What did you recently finish reading?

Those Who Leave and Those Who Stay (The Neapolitan Novels, #3)The Immortal Life of Henrietta LacksGods Behaving BadlyShrill: Notes from a Loud Woman

So many things!!! So I finally finished Those Who Leave and Those Who Stay, the third book of Elena Ferrante’s Neapolitan novels; the quality of the writing remains fantastic and I am so anxious to see where Lila’s and Lenu’s stories go next. I finished 2 (!) audiobooks recently, which is a LOT for me (I’ve posted before about my audiobook struggles) and I really enjoyed both of them. The Immortal Life of Henrietta Lacks was really informative, and I feel like it’s important for everyone to know Henrietta’s story; I do agree with other reviews I’ve seen that I could have done with less of the author inserting herself into the story. I thought that Shrill by Lindy West was funny but extremely raw and true; I knew nothing about this audiobook and picked it up solely due to bookstagrammers’/book bloggers’ recommendations, so thanks, guys! I also finished Gods Behaving Badly a few days ago; it wasn’t amazing but was a fun and funny satire of Greek mythology.

What do you think you’ll read next?

The ArgonautsThe Story of the Lost Child (The Neapolitan Novels, #4)Lagoon

I’ve been hearing amazing things about The Argonauts on book blogs and Bookstagram, so I went ahead and bought the audiobook to listen to next. I definitely will be picking up the final Ferrante book, The Story of the Lost Child, soon, but first I need to prepare myself for the emotional onslaught I know it will be. The amazing-sounding Lagoon is absolutely coming up next when I finish one of the physical books I’m currently reading. I’ve also been thinking a lot about what I’ll read for the 24 in 48 Readathon (July 23-24!) but that’s still 2 weeks away so I don’t want to post my readathon TBR picks yet.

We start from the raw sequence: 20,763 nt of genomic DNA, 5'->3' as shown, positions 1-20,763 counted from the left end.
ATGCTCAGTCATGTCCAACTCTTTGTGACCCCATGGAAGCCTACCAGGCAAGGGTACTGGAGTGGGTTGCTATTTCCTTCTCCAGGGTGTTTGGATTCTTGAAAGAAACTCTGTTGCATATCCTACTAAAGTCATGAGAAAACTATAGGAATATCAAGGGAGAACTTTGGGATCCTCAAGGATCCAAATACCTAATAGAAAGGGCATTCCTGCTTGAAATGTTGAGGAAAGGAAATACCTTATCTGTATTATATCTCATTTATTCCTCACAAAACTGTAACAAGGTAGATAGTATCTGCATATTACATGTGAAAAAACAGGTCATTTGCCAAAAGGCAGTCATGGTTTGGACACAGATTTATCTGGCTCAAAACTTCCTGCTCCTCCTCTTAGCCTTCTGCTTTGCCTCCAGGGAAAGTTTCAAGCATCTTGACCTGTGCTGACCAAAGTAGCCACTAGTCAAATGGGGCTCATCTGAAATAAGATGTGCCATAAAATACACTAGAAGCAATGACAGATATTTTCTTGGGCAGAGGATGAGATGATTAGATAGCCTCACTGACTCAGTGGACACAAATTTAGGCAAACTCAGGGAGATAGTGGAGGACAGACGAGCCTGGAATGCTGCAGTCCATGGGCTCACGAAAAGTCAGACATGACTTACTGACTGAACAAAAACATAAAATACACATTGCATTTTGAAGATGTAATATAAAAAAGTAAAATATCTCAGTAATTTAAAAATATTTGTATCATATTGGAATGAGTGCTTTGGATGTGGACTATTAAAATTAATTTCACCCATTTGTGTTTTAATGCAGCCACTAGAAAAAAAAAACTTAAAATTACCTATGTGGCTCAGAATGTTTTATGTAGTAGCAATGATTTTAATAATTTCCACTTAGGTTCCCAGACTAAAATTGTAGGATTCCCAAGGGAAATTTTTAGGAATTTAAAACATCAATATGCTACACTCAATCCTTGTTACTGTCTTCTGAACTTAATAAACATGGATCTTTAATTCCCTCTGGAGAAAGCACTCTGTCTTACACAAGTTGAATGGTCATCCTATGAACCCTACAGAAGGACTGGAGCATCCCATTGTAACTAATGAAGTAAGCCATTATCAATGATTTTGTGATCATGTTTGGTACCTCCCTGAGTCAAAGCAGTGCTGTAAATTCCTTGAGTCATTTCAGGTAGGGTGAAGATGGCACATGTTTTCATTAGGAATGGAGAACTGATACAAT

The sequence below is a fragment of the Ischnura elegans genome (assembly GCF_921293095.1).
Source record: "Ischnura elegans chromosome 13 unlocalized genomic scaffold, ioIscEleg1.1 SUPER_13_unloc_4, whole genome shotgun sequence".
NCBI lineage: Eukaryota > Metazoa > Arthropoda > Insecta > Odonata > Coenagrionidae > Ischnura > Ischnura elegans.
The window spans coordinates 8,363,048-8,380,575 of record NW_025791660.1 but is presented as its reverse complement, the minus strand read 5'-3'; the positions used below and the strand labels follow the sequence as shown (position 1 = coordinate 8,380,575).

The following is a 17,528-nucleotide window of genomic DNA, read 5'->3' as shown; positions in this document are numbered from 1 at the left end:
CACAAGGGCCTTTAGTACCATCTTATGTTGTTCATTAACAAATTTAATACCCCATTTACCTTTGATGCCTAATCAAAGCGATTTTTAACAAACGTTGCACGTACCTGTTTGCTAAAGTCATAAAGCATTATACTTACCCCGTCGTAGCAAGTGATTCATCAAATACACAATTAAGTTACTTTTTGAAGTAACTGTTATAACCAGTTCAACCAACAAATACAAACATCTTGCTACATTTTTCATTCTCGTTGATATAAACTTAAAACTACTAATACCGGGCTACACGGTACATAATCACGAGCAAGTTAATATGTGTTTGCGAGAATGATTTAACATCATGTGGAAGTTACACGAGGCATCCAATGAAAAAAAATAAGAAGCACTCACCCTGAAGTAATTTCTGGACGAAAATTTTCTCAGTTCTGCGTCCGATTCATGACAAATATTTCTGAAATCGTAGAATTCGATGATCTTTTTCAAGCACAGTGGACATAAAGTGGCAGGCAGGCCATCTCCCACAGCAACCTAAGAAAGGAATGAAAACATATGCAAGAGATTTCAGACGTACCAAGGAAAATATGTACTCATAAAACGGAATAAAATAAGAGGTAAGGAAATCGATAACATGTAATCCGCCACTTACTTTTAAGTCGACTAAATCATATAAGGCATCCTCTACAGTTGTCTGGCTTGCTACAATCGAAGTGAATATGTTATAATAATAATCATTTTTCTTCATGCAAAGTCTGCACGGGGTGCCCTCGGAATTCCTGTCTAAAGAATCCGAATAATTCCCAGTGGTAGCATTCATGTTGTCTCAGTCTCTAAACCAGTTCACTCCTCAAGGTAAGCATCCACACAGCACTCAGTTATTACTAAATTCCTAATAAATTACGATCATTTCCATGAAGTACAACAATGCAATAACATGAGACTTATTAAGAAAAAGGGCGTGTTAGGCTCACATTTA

What has everybody been reading lately???

 

 

June Book Haul

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As usual, I didn’t think I was going to buy a lot of books this month.

As usual, I was wrong.

This month, I discovered bookoutlet.com, which has somehow been hiding from me all this time. I blame Bookstagram entirely for my bookish purchases this month, as almost all of them (all except the Ferrante books and Among Others) were from Book Outlet and the only reason I heard of the site was from looking at book haul posts. The prices on this site are ridiculously good, so I don’t feel too guilty about my binge-buying; I’m so excited about the books I was able to find, several of which are difficult to find in bookstores. I pretty much want to read them all immediately, but since I’m in the middle of 5 different books right now, that’s probably not a good idea.